9 – Detroit Tigers – Oregon State C Logan Ice

This pick works on multiple levels for me. Most obviously, Ice’s fast start at the plate and well-established reputation behind it warrants a top ten pick in this draft over some other higher profile college peers. It also works because Detroit seems to have a thing for college catchers. As somebody with a similar thing, I get it. In recent years they’ve plucked James McCann, Bryan Holaday, Kade Scivicque, Grayson Greiner, and Shane Zeile from the college ranks, aggressively promoting many of them along the way. Holaday, a sixth rounder back in 2010, was the only one of that bunch not picked within the draft’s first five rounds. That’s where Ice was expected to land coming into the year, but he could rise up to McCann draft levels (second round) if he keeps mashing.

10 – Chicago White Sox – Oklahoma 3B Sheldon Neuse

Recently got a Mike Olt draft comparison for Sheldon Neuse. Thought that was a pretty strong comp. Also liked that it was a draft comparison and not necessarily a pro prospect match. Olt’s big league disappointments don’t change the fact that he’s a really talented ballplayer capable of looking really good for long stretches at a time. Players develop in all kinds of different ways, so expecting one guy to follow another’s path is unwise. Maybe Neuse will fulfill his promise professionally in a way that Olt wasn’t able. Maybe he’ll experience similar developmental road blocks and see his game stall in a similar manner. Olt went 49th overall in the 2010 MLB Draft; snagging Neuse at any point after that would be a steal in 2016.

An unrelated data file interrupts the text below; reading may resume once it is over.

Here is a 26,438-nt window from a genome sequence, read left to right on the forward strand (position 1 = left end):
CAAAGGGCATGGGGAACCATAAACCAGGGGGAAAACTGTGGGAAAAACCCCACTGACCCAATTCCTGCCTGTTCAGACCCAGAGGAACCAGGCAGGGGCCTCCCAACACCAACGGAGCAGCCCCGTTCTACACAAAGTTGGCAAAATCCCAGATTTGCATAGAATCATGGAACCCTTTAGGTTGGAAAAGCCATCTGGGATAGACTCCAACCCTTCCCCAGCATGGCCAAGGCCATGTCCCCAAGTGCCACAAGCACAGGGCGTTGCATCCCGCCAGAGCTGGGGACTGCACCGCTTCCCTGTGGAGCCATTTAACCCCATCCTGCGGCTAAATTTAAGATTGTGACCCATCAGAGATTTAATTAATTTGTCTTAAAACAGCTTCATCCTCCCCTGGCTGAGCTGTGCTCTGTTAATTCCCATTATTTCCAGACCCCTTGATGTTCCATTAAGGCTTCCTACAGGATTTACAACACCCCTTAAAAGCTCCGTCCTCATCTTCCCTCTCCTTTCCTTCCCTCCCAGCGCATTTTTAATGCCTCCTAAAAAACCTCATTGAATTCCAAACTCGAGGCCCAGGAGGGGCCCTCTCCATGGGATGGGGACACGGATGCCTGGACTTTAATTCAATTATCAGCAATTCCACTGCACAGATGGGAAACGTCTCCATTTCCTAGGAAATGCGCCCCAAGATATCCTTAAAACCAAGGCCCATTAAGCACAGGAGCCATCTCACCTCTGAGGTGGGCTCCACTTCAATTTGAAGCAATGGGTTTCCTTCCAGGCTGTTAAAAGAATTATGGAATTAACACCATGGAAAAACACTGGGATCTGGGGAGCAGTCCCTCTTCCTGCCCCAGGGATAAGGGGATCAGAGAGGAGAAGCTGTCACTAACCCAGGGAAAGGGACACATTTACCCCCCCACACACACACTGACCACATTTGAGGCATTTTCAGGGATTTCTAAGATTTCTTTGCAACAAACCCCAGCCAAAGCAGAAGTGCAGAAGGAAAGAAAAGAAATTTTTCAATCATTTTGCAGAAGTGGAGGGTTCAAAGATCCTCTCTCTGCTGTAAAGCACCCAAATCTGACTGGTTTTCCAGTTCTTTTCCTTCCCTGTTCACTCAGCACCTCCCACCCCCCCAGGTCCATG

11 – Seattle Mariners – Arizona 3B Bobby Dalbec

Dalbec deserves a lot of credit for battling back from a slow start to now have a more than respectable 2016 overall batting line. He also deserves respect for being one of the realest 2016 MLB Draft prospects out there. What you see is what you get with Dalbec: massive power, lots of whiffs, and a fair amount of walks. His arm and athleticism help make up for a lack of easy lateral quickness at the hot corner, so sticking at third should remain an option for the foreseeable future. The older, popular, and common comp for him has been Troy Glaus; on the flip side, I’ve heard Chris Dominguez as a possible outcome. The Glaus ship appears to have sailed, so something in between that and Dominguez would be a fine professional result.

12 – Boston Red Sox – North Carolina RHP Zac Gallen